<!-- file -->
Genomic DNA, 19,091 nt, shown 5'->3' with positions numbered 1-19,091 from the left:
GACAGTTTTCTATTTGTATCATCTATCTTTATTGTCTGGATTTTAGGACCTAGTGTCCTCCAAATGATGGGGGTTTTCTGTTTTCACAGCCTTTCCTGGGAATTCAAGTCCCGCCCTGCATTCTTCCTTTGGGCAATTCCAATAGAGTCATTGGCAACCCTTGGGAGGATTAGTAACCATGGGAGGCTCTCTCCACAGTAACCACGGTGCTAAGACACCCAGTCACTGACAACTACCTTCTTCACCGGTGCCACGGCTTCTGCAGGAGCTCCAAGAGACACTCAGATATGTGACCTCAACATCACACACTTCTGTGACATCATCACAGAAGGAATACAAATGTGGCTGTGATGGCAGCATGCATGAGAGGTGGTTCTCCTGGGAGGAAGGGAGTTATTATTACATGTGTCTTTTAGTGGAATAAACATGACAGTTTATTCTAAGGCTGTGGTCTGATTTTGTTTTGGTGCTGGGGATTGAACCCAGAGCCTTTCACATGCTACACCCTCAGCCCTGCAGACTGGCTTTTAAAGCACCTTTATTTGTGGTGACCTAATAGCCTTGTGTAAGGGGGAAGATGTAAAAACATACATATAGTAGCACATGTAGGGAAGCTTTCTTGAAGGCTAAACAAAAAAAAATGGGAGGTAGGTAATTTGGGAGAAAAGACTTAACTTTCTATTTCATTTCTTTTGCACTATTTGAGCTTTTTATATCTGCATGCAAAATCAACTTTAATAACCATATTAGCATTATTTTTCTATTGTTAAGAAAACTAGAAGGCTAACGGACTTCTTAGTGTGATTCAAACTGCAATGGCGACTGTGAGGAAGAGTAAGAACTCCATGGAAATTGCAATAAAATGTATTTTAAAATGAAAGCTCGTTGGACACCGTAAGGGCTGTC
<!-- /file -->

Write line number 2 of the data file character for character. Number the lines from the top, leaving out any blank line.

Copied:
GACAGTTTTCTATTTGTATCATCTATCTTTATTGTCTGGATTTTAGGACCTAGTGTCCTCCAAATGATGGGGGTTTTCTGTTTTCACAGCCTTTCCTGGGAATTCAAGTCCCGCCCTGCATTCTTCCTTTGGGCAATTCCAATAGAGTCATTGGCAACCCTTGGGAGGATTAGTAACCATGGGAGGCTCTCTCCACAGTAACCACGGTGCTAAGACACCCAGTCACTGACAACTACCTTCTTCACCGGTGCCACGGCTTCTGCAGGAGCTCCAAGAGACACTCAGATATGTGACCTCAACATCACACACTTCTGTGACATCATCACAGAAGGAATACAAATGTGGCTGTGATGGCAGCATGCATGAGAGGTGGTTCTCCTGGGAGGAAGGGAGTTATTATTACATGTGTCTTTTAGTGGAATAAACATGACAGTTTATTCTAAGGCTGTGGTCTGATTTTGTTTTGGTGCTGGGGATTGAACCCAGAGCCTTTCACATGCTACACCCTCAGCCCTGCAGACTGGCTTTTAAAGCACCTTTATTTGTGGTGACCTAATAGCCTTGTGTAAGGGGGAAGATGTAAAAACATACATATAGTAGCACATGTAGGGAAGCTTTCTTGAAGGCTAAACAAAAAAAAATGGGAGGTAGGTAATTTGGGAGAAAAGACTTAACTTTCTATTTCATTTCTTTTGCACTATTTGAGCTTTTTATATCTGCATGCAAAATCAACTTTAATAACCATATTAGCATTATTTTTCTATTGTTAAGAAAACTAGAAGGCTAACGGACTTCTTAGTGTGATTCAAACTGCAATGGCGACTGTGAGGAAGAGTAAGAACTCCATGGAAATTGCAATAAAATGTATTTTAAAATGAAAGCTCGTTGGACACCGTAAGGGCTGTC